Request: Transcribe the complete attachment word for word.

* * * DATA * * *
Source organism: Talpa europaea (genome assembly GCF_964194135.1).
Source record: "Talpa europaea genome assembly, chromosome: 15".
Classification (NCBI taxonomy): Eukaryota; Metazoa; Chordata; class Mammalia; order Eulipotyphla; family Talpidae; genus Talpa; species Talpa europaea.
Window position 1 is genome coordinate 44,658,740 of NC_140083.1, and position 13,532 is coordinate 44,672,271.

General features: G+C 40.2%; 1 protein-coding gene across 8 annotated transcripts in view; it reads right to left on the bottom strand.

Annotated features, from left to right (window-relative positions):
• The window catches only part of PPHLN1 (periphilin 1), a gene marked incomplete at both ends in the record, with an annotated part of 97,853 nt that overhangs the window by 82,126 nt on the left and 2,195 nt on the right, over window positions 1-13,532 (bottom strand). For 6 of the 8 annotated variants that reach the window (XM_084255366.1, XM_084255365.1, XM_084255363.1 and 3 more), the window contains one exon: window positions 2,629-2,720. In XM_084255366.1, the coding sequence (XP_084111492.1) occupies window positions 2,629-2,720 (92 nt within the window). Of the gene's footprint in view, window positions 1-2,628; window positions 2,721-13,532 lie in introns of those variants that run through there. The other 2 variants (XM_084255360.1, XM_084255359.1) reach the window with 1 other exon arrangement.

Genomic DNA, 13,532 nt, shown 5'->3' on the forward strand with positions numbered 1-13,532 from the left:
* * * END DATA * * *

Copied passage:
Source organism: Talpa europaea (genome assembly GCF_964194135.1).
Source record: "Talpa europaea genome assembly, chromosome: 15".
Classification (NCBI taxonomy): Eukaryota; Metazoa; Chordata; class Mammalia; order Eulipotyphla; family Talpidae; genus Talpa; species Talpa europaea.
Window position 1 is genome coordinate 44,658,740 of NC_140083.1, and position 13,532 is coordinate 44,672,271.

General features: G+C 40.2%; 1 protein-coding gene across 8 annotated transcripts in view; it reads right to left on the bottom strand.

Annotated features, from left to right (window-relative positions):
• The window catches only part of PPHLN1 (periphilin 1), a gene marked incomplete at both ends in the record, with an annotated part of 97,853 nt that overhangs the window by 82,126 nt on the left and 2,195 nt on the right, over window positions 1-13,532 (bottom strand). For 6 of the 8 annotated variants that reach the window (XM_084255366.1, XM_084255365.1, XM_084255363.1 and 3 more), the window contains one exon: window positions 2,629-2,720. In XM_084255366.1, the coding sequence (XP_084111492.1) occupies window positions 2,629-2,720 (92 nt within the window). Of the gene's footprint in view, window positions 1-2,628; window positions 2,721-13,532 lie in introns of those variants that run through there. The other 2 variants (XM_084255360.1, XM_084255359.1) reach the window with 1 other exon arrangement.

Genomic DNA, 13,532 nt, shown 5'->3' on the forward strand with positions numbered 1-13,532 from the left: